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How do I "tween" between rendering when using fixed-rate timesteps? (2D)

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I'm going to use fixed-timestep logic for my 2D game but I'm confused on how to implement render-tweening. According to the articles on gaffer.org, it is easy to use linear interpolation based on the amount left in the accumulator. (since my game is 2D) So, for example... Let's say I have a ball moving in a circle at a rate of 4 seconds per full rotation. After 2 seconds the ball is halfway around the circle. My accumulator (eg. the amount left over after performing full timestep updates) says that we are 1/10th (0.1) of the way to the next timestep. Where should I draw my ball? I can't perform an update on the ball because that would ruin my fixed-rate logic. Do I somehow move the ball in a straight line? If so, how do I know where to move it? Thanks for your help...

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No don't use a straight line, this is the kind of thing that trigonometric functions are perfect for. sin(Theta) gives you your Y value at a rotation of Theta (in radians) along a unit circle so if you can calculate your radians per second of the circle (1/4) than all you have to do is interpolate the radians by that much

Draw the circle at (Radius * cos(Theta + (1/4 * Seconds * 2pi)), Radius * sin(Theta + (1/4 * Seconds * 2pi)))

Your X and Y values respectively

I'm pretty sure thats right but It's late and I'm headed to bed, you can find a ton more in depth explanation of trigonometric functions on google.com

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Quote:
 My accumulator (eg. the amount left over after performing full timestep updates) says that we are 1/10th (0.1) of the way to the next timestep.Where should I draw my ball?

1/10th of the way from where the physics says it is in the current timestep, to where it says it will be in the next timestep.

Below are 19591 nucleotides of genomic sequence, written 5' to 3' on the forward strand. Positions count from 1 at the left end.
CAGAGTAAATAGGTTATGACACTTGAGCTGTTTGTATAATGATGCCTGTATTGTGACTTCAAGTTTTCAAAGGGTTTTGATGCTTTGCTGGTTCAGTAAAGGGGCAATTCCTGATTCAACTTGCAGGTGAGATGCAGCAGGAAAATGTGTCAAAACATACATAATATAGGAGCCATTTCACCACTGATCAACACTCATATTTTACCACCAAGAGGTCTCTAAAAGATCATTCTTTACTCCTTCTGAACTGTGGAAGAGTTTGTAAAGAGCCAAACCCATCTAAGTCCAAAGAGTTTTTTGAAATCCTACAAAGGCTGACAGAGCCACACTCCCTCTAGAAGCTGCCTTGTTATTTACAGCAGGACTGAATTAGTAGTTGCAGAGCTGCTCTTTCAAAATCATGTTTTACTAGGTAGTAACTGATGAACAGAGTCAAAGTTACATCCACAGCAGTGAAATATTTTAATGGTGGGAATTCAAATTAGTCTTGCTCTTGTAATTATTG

To make this work, you still run the physics at a fixed rate, but make sure it is one ahead.

What you do is, have a counter that says "when" the last update occurred. When you draw, check the current time. Until the physics "catches up" and takes the lead, call update() and increment the "last-update-time" counter by the physics timestep. You need to save physics states corresponding to the update-times on either side of the "current rendering time", and interpolate accordingly.

Position ball_pos;Time last_physics = current_time();const DeltaTime timestep = FIFTY_MILLISECONDS;while (true) {  Time draw_time = current_time();  Position prev;  while (last_physics <= draw_time) {    prev = ball_pos;    Update(ball_pos);    last_physics += timestep;  }  // Interpolate from prev to ball_pos, with a distance proportional to  // time from the "previous" last_physics value until the draw_time.  // The bit after the * here represents what your reference calls "the  // accumulator".  Position render_pos = prev + (ball_pos - prev) *                         (draw_time - last_physics + timestep) / timestep;}

Errr... I think I got that right... :)

Of course, that's probably a quite different look at it from what your reference is saying, but I hope it clarifies the idea.

@raptorstrike: That's true for the case of circular motion, but *in the general case*, you can't get a formula that tells you exactly where to be - or at least, it would take at least as much time as re-calling the physics update() (plus you'd have to rework it to accept a "partial" timestep as well).

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OK. I think I understand... the key seems to be that the physics is 1-step ahead of rendering.

Two questions though:

1) Will this work OK for network/multiplayer games?

2) Will each object need custom code for this "tween" aka interpolation...? A projectile would be interpolated differently from a straight-moving object, right? Do I store this interpolated value or is it just used for rendering?

In the GarageGames Torque engine, they have three methods:

processTick()
interpolateTick()

If I used the same, would this logic seem correct: (?)

[ pseduo-code ]

while (true)
// physics updating
for each full tick inside accumulator
processtick()

// rendering
interpolateTick( amount_towards_next_tick ) // between 0 and 1

It seems like doing that means that interpolateTick replaces the typical Render() method. I don't understand how you could use both unless interpolateTick stores it's result somewhere...

Also, how would advanceTime() factor into all of this? (supposedly it's used for animations and it's called once per frame)